For this our peatiest whisky yet, we have decided on No Name. The idea for this limited edition was sparked by the discovery of a parcel of casks of mature, heavy-peated single malt whisky from a well-known distillery located along Pier Road, in the Southeast of the island of Islay.

Even peatier than our whisky called ‘The Peat Monster’ – the staple peated Blended Malt Scotch Whisky in the Compass Box range – the resulting blend is massive in terms of the intensity and complexity of flavour; a whisky brimming with complex peatiness, but tempered with hints of fruit character and an underlying sweetness.

Flavour Descriptors A bonfire-like smokiness on the nose with a peatiness that is by turns tarry and medicinal with hints of autumn leaves. A powerful smokiness and peatiness follow, accented by hints of ripe cherries, plums and spice.

Recommendations This is a whisky for slow sipping either neat, with a splash of water or with an ice cube, which will reveal the layers of massive complexity this whisky offers as the whisky very slowly dilutes.

BMC’s Compass Box Quartet:

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Bunnahabhain Ceòbanach 46.3%

Bunnahabhain is known as the un-peated Islay dram… which makes their Ceòbanach a bit of a departure.

Knowing this limited edition expression was new to the market, one of our Whisky Ladies decided it was just the right twist to bring to our “Contributors Choice” evening.

Bunnahabhain Ceòbanach 46.3%

  • Nose – Perfumey peat, sweet, way more peat than had anticipated, creamy, slightly astringent until it settled down, almost salty
  • Palate – Bacon, bloody mary, spice kick, quite direct, black pepper, citrus and bitter yet smooth and almost oily
  • Finish – Long finish, not heavy, spicy and sweet with a dash of salt too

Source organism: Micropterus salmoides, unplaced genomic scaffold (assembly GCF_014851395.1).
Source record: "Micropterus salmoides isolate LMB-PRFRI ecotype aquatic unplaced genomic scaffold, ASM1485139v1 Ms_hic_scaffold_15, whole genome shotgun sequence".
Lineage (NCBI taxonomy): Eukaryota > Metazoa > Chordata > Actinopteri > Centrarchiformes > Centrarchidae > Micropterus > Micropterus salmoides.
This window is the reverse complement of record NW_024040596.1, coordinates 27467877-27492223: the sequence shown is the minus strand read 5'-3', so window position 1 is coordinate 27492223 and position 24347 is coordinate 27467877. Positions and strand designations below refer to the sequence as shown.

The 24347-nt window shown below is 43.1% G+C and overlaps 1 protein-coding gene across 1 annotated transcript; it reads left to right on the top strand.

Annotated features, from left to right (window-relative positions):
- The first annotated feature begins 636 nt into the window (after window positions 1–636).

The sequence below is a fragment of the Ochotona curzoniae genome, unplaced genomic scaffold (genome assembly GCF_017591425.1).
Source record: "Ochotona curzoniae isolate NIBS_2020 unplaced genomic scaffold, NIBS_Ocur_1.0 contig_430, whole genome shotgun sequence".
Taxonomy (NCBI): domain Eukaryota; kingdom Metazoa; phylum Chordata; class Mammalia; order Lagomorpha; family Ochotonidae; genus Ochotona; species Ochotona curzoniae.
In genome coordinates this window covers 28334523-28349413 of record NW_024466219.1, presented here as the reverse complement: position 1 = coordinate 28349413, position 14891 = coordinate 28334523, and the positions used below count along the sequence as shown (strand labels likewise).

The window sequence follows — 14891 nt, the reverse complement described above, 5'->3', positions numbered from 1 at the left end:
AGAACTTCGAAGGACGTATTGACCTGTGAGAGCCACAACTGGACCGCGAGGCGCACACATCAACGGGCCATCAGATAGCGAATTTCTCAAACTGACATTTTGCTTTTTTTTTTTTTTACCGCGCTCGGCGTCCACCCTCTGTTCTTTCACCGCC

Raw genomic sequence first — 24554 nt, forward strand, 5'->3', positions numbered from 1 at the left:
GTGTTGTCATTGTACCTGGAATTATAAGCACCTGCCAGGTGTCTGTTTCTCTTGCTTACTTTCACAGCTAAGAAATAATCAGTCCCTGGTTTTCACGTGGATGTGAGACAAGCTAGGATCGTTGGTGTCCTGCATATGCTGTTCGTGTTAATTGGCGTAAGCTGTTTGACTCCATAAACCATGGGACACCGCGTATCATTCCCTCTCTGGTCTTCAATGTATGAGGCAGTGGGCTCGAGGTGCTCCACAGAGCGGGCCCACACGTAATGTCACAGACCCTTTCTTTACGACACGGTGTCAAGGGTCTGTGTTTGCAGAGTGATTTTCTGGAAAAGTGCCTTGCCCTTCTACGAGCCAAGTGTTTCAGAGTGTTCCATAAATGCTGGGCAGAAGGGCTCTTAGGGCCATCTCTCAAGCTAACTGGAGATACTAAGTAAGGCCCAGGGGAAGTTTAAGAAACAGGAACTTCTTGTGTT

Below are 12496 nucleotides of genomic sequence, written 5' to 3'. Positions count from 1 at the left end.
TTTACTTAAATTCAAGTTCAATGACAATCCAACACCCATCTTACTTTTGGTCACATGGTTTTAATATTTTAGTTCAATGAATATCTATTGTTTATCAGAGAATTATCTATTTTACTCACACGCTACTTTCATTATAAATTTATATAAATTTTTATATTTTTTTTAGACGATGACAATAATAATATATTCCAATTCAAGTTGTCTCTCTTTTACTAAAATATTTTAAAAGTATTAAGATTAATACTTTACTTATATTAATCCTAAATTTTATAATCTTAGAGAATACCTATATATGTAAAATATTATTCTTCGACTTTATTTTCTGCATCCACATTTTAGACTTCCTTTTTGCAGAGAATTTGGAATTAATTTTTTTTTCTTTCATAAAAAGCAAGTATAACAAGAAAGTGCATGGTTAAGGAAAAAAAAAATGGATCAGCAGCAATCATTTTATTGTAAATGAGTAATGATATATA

This was one of those drams that is hard to go back to anything else after such peat. It certainly wasn’t “clobber over the head” peat but it wasn’t a push-over either.

Here is what the folks at Bunnahabhain have to say:

Ceobanach [pronounced kyaw-bin-och] means ‘Smoky Mist’ and harks back to a simpler time; when island life depended on peat for warmth and trade, a time when smoke from the open fires mingled with the salty sea air, to create a ‘Smoky Mist’ you could almost taste.

Bunnahabhain Ceobanach has an unusually rich character; from the sweetness of the Bourbon casks, to the intense Islay malt peatiness, not to mention the characteristic sea air influence from more than 10 years maturing on the coast.

  • Colour – Lemon gold
  • Nose – Intensely pungent depths of sweet oak, seaweed, smoke and elegant light tar with mild antiseptic
  • Palate – Exceptionally balanced malt sweetness, then tangy yet mellow vanilla, white pepper, bitter orange and salt
  • Finish – Lingering oatcake saltiness and sweet peppered smoke

For the ladies in the mood for peat, this one hit its mark.

So what did we sample in our Whisky Ladies “Contributor’s Choice” evening?

Here are a few more Bunnahabhain’s sampled over the last couple of years…

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Trying to give Smokehead a chance….

So we tried Smokehead once before – the Rock edition. To say that it didn’t impress the Whisky Ladies is putting it mildly. While we are always curious to try different things and no strangers to peat, ashtray is generally not our preferred style.

However when approached by the folks over at Ian MacLeod distillery suggesting their standard Smokehead is more accessible than the Rock edition, I didn’t have the heart to refuse their rather sincere representative, though did warn him our tasting would be unbiased and honest.

The little Smokehead mini sat patiently waiting for many months until finally one evening it was time to try a range of peat whiskies. Thus was born the evening of minis of a peaty persuasion – Peat Chimney 12 year 40%Big Peat 46%Longrow 46%BenRiach Peated Quarter Cask 46%Ledaig 10 year 46.3%. Smokehead came along for the ride but the others politely but firmly declined.

What to do with our poor rebuffed Smokehead sample? Try try try again… finally a fateful evening occurred when Smokehead finally was cracked open.

Smokehead 40%

  • Nose – Sweet smoky “breathable” want pulled port, braised steak craving, cinnamon, sweet BBQ rub
  • Palate – Watered down, then ash tray, came out as oddly flat
  • Finish – Queer finish, almost off

Our conclusion “All talk, no action”… in other words the nose was more promising than the palate.

Full disclosure – this sample was provided by the folks at Ian McLeod.